But, really, I do get it. As an erstwhile flight simmer, I sure did want a dynamic campaign in my flight sims. I just hate to see this thread talking down a really good game based on your expectations rather than the quality of the game.
Thoughts on House of the Dying Sun with VR vs. without? I’ve been considering waiting for the next gen of VR headsets, but some games tempt me to get the Vive now rather than later.
Which is, understandably, a terrible viewpoint for a connoisseur. It is, however, a reasonable attitude for a hungry family on a budget.
The more games you play the easier it is to take each one as it comes and maintain a high standard for the ones you give significant play time to. The fewer games you play, either because of budget, genre preferences, or just lack of time (which means that when you get a precious hour to play you don’t want to spend it installing and learning mechanics), the more you’d rather get out of each game you bother with.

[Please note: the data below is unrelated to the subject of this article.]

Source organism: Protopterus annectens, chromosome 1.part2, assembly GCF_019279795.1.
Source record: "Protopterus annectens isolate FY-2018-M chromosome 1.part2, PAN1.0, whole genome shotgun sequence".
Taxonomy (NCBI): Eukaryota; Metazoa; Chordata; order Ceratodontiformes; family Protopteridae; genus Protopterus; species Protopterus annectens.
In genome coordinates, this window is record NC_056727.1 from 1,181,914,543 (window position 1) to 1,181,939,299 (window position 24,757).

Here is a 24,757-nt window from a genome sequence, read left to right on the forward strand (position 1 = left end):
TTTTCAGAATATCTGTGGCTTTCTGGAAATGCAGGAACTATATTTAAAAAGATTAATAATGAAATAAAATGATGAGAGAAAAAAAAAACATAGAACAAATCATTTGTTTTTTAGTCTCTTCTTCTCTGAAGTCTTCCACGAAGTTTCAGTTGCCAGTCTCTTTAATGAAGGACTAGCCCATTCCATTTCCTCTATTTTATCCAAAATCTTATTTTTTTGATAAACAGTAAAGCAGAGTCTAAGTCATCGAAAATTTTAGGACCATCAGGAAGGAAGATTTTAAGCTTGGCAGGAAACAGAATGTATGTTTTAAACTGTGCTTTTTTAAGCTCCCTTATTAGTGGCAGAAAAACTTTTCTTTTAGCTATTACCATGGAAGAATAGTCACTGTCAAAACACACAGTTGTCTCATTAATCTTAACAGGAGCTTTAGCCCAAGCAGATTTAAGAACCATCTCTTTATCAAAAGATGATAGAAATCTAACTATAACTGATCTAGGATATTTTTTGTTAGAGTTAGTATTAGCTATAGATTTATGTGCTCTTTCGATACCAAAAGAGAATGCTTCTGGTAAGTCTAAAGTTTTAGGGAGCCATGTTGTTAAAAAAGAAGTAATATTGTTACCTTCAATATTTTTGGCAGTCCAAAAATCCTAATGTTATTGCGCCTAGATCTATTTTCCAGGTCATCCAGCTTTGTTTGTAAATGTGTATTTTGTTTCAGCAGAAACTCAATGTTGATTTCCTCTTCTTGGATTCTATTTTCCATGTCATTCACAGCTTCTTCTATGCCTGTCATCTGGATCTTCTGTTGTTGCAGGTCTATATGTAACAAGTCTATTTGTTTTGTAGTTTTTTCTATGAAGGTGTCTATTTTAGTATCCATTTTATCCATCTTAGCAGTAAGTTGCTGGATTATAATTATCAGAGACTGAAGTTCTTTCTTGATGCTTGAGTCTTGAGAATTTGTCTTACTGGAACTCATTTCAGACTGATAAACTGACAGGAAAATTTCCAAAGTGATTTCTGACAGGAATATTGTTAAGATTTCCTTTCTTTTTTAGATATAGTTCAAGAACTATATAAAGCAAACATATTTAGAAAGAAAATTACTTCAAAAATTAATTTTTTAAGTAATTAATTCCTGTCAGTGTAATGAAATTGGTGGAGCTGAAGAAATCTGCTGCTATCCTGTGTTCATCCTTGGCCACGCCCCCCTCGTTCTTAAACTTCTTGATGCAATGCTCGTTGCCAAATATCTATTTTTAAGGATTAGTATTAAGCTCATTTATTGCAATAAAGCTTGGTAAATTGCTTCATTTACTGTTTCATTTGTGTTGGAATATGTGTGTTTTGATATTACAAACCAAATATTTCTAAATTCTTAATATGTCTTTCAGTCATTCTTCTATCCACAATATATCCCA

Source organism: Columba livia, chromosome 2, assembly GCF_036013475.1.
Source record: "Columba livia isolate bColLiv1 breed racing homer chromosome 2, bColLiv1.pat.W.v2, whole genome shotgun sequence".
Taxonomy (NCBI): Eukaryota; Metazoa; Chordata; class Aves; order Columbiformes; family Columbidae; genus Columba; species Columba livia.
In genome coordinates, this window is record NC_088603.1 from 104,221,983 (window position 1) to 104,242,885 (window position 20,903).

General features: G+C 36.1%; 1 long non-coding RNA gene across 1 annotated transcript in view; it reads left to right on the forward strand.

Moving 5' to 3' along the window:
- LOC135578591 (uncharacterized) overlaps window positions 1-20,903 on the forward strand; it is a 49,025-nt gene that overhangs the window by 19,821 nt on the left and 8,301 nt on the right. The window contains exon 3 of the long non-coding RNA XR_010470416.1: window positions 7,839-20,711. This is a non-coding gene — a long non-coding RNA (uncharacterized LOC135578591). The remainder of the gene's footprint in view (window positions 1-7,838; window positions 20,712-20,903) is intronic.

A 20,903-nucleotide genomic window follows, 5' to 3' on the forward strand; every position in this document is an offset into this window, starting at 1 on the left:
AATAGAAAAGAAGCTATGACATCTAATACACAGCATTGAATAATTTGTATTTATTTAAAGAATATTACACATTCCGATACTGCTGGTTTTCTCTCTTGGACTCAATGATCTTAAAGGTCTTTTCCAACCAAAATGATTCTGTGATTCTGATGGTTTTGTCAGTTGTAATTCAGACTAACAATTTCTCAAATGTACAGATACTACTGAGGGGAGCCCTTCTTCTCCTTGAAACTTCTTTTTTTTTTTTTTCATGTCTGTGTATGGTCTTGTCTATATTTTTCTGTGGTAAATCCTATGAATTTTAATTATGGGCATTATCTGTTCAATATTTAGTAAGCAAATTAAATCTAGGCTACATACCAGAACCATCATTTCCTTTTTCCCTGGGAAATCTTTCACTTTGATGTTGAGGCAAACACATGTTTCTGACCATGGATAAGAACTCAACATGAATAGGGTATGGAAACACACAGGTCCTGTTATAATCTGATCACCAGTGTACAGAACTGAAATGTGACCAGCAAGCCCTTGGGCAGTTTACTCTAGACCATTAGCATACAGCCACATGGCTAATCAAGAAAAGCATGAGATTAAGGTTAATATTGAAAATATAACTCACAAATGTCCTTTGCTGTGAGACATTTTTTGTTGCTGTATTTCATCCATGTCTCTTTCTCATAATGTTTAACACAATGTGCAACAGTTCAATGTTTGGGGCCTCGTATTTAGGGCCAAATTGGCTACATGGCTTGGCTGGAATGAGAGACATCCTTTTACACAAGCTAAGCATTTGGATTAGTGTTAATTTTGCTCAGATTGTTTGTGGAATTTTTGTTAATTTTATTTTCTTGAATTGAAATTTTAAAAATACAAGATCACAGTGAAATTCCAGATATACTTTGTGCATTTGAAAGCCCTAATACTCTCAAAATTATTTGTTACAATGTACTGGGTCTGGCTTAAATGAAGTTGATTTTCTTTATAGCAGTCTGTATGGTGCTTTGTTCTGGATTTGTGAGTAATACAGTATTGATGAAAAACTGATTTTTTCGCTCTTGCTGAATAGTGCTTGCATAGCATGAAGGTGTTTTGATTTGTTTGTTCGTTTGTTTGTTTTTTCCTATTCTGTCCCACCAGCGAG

Iron Sky: Invasion 0TPT6-L8VJX-A4TR* (* = sea)
That’s a very good point. I can see Tom’s as well, but it’s nice to be able to go back to the well of something already familiar.
Thanks! Loved the movie, will the game hold up?
I didn’t like the movie and adored the game.
Welcome back to another week of space gaming my friends! This week’s game of the week is the space game and personal relationship management sim, Sol Trader! I also have previews of Jumpdrive, Space Run Galaxy as well as a quick look at Steamworld Heist coming later this week!
Side note, our Slack channel is pretty active and fun, so if you’d like an invite, please fill out this Google Form! :)
That’s it for now my friends! Thanks so much for being awesome!
Heh, well played, Mr. Night. Well played. I’d just hate for that family to miss out on House of the Dying Sun!